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Protection of Vulnerable Groups (Scotland) Act 2007

Section 94.  Meaning of “protected adult”

163.Section 94 defines a “protected adult” for the purposes of the Act. A protected adult is defined as an individual aged 16 or over who is provided with (and thus receives) a type of care, support or welfare service as set out in this section. This definition of protected adult supersedes the definition of “adult at risk” at regulation 10(3) of the Police Act 1997 (Criminal Records) (Scotland) Regulations 2006 for the purposes of eligibility for enhanced disclosure. To be classified as an adult at risk under those regulations, an individual has to meet three criteria: having a condition, in consequence of which they have a disability and receive a care service, all of which are set out in regulation 10. Section 94 replaces these 3 criteria with a test linked to the type of services being received by the individual. Individuals doing regulated work with protected adults (see the explanation of schedule 3 at paragraph 202 of these Notes) will no longer be eligible for enhanced disclosure but will be able to request disclosures under this Act.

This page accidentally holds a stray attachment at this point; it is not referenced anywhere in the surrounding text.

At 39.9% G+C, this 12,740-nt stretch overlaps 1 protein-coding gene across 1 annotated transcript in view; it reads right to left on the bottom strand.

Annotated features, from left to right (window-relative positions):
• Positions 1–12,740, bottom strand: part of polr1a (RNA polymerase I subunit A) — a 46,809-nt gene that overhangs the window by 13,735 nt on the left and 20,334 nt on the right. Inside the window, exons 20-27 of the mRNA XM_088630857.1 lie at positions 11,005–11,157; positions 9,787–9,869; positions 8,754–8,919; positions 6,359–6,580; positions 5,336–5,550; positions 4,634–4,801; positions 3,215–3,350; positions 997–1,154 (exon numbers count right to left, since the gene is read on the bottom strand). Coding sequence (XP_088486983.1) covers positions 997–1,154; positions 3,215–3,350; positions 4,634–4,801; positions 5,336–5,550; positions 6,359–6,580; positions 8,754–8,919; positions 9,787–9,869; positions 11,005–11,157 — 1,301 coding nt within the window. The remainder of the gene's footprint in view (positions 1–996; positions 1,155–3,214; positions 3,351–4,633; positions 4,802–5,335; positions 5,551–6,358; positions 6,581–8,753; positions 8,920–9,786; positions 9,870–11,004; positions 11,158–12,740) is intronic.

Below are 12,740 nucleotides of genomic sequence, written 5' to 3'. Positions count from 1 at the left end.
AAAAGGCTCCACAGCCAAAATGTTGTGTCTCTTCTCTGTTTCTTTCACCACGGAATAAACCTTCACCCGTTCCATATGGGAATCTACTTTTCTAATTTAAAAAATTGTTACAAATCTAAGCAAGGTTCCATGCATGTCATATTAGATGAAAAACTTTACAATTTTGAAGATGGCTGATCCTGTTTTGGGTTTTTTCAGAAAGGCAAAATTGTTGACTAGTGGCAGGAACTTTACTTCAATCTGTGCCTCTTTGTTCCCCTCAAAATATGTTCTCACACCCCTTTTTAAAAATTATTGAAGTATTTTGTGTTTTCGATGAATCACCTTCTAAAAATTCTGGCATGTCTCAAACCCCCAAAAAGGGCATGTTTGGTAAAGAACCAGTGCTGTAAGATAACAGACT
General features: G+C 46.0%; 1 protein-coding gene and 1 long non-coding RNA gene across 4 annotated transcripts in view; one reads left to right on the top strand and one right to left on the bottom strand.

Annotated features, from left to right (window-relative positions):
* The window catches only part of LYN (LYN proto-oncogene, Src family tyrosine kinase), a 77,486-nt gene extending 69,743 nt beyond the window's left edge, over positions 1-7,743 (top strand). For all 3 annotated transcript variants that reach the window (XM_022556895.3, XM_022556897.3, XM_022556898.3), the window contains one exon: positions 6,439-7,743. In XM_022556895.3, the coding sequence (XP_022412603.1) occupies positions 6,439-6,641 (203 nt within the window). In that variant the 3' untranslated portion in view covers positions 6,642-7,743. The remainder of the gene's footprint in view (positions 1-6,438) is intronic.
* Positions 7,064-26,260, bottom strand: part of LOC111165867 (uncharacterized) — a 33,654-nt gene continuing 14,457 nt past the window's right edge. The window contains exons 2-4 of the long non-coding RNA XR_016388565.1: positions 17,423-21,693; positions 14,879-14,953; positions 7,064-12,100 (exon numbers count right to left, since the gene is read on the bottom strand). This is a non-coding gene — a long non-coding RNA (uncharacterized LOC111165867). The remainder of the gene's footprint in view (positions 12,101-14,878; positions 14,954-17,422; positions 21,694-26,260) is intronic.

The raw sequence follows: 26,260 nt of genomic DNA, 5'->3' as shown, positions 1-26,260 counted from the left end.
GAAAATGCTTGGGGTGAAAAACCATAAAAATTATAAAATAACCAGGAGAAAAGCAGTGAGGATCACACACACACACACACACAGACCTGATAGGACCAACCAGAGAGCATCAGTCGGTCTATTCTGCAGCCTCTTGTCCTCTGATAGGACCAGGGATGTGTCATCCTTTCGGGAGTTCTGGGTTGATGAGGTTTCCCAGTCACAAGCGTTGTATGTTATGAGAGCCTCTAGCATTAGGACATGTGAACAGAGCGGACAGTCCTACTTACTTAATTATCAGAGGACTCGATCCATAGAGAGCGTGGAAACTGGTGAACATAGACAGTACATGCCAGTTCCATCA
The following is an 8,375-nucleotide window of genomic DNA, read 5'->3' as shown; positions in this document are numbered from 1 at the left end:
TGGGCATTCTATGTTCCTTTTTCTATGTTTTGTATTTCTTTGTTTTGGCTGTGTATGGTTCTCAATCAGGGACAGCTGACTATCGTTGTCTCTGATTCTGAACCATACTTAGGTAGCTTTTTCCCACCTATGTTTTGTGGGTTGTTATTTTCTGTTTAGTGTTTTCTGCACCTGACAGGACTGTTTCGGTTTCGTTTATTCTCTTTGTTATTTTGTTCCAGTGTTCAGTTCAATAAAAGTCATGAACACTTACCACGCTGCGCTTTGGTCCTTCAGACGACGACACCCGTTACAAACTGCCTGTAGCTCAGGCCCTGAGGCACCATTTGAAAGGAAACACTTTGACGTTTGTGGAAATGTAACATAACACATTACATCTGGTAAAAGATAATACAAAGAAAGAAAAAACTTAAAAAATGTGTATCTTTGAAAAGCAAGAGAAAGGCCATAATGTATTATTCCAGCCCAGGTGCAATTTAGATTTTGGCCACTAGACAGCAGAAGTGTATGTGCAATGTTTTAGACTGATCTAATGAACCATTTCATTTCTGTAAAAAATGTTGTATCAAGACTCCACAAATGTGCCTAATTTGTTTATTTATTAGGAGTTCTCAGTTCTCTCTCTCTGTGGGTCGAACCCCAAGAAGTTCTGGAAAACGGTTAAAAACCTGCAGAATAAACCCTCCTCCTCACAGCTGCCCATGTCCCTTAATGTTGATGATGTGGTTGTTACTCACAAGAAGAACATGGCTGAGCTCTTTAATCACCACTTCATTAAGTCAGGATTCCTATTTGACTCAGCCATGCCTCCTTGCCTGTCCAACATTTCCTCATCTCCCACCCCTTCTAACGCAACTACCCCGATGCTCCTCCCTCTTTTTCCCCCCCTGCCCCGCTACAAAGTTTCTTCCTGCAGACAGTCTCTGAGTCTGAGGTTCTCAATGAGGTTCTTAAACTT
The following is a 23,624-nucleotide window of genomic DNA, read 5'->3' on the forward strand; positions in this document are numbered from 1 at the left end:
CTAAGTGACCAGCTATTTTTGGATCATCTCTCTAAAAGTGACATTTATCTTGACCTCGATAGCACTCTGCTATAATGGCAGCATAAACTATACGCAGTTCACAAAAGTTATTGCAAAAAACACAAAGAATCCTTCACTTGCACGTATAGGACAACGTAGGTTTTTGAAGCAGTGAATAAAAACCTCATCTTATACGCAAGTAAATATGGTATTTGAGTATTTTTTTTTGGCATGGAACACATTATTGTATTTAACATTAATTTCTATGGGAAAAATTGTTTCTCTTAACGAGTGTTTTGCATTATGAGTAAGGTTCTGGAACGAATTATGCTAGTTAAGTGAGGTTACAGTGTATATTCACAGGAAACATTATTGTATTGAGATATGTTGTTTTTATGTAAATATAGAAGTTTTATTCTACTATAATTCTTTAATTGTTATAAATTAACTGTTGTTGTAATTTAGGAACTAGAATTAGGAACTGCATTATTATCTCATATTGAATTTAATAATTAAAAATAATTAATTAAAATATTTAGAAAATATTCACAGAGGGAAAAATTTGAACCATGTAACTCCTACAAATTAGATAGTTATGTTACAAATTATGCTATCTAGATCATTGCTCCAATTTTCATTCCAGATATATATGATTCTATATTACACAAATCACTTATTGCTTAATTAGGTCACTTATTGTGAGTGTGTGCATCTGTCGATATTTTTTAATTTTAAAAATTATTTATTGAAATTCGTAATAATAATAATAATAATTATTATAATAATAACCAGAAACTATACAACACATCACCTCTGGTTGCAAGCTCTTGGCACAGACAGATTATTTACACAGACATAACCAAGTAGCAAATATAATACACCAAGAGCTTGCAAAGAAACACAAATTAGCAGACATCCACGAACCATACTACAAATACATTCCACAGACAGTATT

164.Section 94(1)(b) allows for the Scottish Ministers to prescribe healthcare related services, whether provided by the NHS or by private suppliers. Section 94(1)(d) gives the Scottish Ministers the power to prescribe welfare services, receipt of which makes an individual a protected adult. Section 94(5) sets out that a welfare service includes any service which provides support, assistance, advice, or counselling to individuals with particular needs. The Scottish Ministers intend to make regulations prescribing welfare services to capture appropriate services provided by the voluntary sector. Section 94(2) gives the Scottish Ministers an order-making power to amend the definition of “protected adult” in subsection (1).

165.The equivalent term in the SVG Act is “vulnerable adult” and applies to persons who are 18 years of age or over.

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Text created by the Scottish Government to explain what the Act sets out to achieve and to make the Act accessible to readers who are not legally qualified. Explanatory Notes were introduced in 1999 and accompany all Acts of the Scottish Parliament except those which result from Budget Bills.


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